Broader issues were also at stake. In the group followed by the reporter from the Village Voice, a majority of the inmates were African American and Hispanic. The majority of the women in the New York State penal system as a whole were single mothers with children. Many incarcerated women were themselves victims of domestic violence and suffered from low self-esteem. Finally, breaking a long historical pattern, women seemed to be committing more crimes and entering the criminal justice system at an alarmingly high rate. It seemed urgent to study the needs of women prisoners and to pinpoint their differences from male prisoners. Women as a group, and therefore female prisoners in particular, tend toward culturally conditioned behavior that is submissive, dependent, and self-doubting. With so many of the inmates at a place like the Summit camp being women of color as well, the issue of treatment that assaulted human dignity became doubly acute.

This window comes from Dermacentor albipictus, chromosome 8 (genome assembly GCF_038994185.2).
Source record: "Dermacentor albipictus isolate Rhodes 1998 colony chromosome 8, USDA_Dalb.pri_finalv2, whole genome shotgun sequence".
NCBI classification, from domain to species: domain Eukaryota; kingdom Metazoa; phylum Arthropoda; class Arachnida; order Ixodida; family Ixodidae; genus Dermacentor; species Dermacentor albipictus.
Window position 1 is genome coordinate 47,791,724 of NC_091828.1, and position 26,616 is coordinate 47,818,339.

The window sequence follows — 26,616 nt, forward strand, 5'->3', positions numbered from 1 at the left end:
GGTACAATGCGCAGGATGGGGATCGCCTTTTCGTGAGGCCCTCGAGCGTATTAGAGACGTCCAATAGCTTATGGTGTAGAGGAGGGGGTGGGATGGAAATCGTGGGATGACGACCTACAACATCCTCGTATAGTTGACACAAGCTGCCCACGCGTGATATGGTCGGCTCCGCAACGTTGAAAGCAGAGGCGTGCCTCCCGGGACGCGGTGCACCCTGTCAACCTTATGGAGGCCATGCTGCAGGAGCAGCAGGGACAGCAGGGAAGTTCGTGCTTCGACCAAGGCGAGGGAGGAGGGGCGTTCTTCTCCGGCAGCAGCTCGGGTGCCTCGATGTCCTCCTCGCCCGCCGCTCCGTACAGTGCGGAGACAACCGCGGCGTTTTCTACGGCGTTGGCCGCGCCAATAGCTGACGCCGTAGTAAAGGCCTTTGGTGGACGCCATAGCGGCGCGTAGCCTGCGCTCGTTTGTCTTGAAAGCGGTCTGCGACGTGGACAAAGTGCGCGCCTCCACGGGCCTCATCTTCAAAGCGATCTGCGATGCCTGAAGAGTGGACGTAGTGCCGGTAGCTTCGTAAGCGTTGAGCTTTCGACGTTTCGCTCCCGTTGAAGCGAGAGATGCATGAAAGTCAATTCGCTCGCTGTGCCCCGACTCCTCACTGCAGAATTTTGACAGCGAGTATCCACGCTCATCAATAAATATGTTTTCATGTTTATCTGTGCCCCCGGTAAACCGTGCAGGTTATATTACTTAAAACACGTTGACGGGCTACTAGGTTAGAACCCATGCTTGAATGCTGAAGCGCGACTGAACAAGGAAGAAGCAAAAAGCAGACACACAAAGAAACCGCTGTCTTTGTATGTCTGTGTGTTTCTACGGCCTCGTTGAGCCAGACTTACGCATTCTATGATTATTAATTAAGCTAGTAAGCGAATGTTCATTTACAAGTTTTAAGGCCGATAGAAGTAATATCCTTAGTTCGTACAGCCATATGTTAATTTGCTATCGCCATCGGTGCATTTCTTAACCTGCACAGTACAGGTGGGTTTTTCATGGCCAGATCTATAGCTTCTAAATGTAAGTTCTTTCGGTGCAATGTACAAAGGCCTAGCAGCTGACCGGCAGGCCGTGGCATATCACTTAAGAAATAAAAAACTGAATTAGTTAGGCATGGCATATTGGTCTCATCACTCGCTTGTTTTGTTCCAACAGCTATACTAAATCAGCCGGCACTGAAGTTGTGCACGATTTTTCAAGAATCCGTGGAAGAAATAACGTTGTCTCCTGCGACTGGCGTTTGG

On the positive side, the shock incarceration camp for women in Summit, New York, seemed to be intended as a therapeutic and rehabilitative program, giving inmates a chance to change and improve their lives, first by changing and improving themselves through personal discipline and a sense of accomplishment. Among the women tracked by Jan Hoffman in 1990, for example, one woman lost 56 of her 215 pounds. She was also, to her pride, made the leader of her platoon in the camp. Unquestionably, given the societal values prevailing at the time, for women especially, the opportunity to look better and feel good about herself was an important first step for this woman in gaining control over other areas of her life. More problematic are the reasons this particular inmate lost the weight: She was required to do hard physical labor, and she was subjected to degrading sessions during which she would step on a scale and be yelled at for being fat.